They were actually put under the same pressure as other witnesses. I mean, these were not the only State witnesses, there were other witnesses. I actually assumed that the same pressure they had put on me to be a State witness - they didn't use me. But subsequently they put pressure on these people to be State witnesses. But they were actually, had to do under trying circumstances.

CHAIRPERSON: Thank you. You also mentioned just now that -I can't remember whether it was in relation to the court proceedings, but Timor was held out of the window and your deduction was that he may well have been thrown out of the window. Did that hapen to you as well?

DR K NAIK: Well, look, they have said to me, they said you know, we are not quite satisfied, you are not actually telling the truth. I mean, I was actually somebody that was close to Timor in the sense that I was his senior. Whenever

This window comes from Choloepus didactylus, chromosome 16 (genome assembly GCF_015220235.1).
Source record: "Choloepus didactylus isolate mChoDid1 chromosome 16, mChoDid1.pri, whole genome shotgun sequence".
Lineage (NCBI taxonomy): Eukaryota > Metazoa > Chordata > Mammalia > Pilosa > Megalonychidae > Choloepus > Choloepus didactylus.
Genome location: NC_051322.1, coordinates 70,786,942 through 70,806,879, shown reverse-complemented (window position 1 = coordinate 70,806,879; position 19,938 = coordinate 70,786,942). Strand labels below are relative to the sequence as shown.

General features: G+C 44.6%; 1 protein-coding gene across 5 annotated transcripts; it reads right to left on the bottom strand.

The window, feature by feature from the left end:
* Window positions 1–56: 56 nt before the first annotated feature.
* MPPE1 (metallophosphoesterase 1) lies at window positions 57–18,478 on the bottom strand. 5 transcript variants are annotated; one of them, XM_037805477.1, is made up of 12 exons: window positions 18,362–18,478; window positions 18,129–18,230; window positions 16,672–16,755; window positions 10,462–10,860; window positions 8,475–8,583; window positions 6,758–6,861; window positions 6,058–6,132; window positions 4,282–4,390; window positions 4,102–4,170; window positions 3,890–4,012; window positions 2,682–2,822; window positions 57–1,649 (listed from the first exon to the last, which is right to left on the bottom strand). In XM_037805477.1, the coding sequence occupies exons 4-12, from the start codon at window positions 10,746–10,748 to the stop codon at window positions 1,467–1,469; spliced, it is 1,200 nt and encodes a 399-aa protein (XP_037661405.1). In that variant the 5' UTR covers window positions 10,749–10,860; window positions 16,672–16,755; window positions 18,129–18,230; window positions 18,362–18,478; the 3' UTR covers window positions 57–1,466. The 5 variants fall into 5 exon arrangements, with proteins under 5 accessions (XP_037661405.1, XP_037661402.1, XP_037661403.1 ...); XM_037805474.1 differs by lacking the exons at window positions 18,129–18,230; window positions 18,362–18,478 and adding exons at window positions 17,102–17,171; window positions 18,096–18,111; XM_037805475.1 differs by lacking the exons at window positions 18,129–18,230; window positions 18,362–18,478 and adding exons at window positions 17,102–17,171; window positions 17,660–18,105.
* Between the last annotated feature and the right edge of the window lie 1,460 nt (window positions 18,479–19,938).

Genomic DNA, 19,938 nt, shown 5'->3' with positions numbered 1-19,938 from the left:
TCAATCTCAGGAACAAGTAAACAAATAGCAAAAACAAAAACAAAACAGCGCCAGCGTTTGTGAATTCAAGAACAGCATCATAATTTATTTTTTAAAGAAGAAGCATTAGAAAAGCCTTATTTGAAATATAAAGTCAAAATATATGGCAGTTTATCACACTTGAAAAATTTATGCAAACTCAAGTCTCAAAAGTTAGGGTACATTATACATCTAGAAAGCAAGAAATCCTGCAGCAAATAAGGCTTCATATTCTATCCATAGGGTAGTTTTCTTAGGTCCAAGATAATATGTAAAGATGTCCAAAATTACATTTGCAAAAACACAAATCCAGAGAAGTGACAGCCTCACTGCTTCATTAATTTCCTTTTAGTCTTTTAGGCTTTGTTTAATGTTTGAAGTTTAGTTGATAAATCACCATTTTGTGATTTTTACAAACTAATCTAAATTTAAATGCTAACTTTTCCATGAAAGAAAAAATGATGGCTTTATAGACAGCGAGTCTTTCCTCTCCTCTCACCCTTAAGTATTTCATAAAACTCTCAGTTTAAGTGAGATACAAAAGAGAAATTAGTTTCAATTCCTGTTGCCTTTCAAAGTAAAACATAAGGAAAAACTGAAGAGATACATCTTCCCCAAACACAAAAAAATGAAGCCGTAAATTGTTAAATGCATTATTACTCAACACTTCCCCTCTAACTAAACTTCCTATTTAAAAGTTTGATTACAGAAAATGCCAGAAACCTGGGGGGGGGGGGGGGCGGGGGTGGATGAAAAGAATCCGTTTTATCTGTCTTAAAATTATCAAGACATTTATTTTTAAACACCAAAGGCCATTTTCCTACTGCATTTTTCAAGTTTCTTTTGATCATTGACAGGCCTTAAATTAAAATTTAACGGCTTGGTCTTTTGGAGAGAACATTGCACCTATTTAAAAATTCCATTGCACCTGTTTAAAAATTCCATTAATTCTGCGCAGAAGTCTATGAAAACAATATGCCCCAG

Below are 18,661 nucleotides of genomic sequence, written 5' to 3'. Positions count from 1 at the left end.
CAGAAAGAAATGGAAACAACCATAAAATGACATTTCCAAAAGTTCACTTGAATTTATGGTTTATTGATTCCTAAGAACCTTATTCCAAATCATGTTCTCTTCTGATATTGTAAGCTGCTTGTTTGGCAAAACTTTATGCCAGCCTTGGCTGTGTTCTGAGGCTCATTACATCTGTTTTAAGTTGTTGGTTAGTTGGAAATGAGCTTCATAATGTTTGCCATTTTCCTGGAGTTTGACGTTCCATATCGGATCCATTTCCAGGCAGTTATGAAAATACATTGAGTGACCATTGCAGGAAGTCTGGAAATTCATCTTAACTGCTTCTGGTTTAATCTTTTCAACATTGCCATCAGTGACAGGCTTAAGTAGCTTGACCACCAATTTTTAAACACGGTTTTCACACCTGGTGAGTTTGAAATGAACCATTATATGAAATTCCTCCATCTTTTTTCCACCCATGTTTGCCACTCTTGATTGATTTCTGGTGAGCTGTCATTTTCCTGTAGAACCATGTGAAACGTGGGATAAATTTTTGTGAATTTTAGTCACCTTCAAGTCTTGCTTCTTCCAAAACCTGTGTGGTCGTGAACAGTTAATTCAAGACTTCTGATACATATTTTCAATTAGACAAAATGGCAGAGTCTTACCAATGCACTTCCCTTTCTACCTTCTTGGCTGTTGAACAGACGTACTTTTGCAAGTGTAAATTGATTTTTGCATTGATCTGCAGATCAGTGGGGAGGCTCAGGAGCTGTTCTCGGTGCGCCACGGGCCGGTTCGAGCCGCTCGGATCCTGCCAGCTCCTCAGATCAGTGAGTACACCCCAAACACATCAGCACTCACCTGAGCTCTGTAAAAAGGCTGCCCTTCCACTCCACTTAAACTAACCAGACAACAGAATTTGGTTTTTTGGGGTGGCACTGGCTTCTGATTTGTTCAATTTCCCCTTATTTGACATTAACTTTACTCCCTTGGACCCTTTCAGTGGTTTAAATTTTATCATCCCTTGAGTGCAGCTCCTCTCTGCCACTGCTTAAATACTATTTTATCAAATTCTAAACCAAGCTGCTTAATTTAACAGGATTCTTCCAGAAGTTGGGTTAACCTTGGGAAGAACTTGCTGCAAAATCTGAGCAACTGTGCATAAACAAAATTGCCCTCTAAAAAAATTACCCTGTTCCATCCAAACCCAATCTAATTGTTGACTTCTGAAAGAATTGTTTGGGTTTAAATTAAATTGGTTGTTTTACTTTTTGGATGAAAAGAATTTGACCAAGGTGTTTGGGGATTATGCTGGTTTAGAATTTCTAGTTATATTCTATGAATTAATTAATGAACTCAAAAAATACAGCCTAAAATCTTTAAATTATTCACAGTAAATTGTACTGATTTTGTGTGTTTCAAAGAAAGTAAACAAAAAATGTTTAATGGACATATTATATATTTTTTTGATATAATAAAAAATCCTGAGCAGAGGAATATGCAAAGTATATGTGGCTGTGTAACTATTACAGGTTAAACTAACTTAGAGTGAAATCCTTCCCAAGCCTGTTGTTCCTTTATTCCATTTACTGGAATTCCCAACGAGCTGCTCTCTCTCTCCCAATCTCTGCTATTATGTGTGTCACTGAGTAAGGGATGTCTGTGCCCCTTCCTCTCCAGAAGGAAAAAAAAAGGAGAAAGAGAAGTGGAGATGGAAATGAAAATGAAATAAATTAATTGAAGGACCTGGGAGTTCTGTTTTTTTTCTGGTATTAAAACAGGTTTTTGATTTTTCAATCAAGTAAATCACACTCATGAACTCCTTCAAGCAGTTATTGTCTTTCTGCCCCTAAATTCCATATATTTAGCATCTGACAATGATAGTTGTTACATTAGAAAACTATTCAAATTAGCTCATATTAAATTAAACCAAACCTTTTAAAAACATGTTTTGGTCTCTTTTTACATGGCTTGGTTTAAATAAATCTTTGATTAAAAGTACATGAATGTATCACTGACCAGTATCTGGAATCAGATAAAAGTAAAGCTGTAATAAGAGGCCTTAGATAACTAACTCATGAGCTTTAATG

I actually went to the University I actually took him, because he wanted to go to Johannesburg. So I was actually associated with him. How deeply he was involved, I mean, I actually had no idea. He was also aware that I was actually a family person and I was actually not looking after my immediate family, but I had my brothers and sisters and so forth.

When they were questioning me, they said listen, we are not satisfied. I couldn't have put it past them to actually hang me outside. I mean, they were quite serious about it. When I had come out, in my mind, of course I had made that deduction, you know, that there is nothing that they could have done which was beyond, you know, human imagination. I mean, they were a law unto themselves. They could have done it, I mean, and they are going to do that to me, and they opened the window. They were actually sort of trying to cajole me. Luckily they didn't do that, and I am still alive.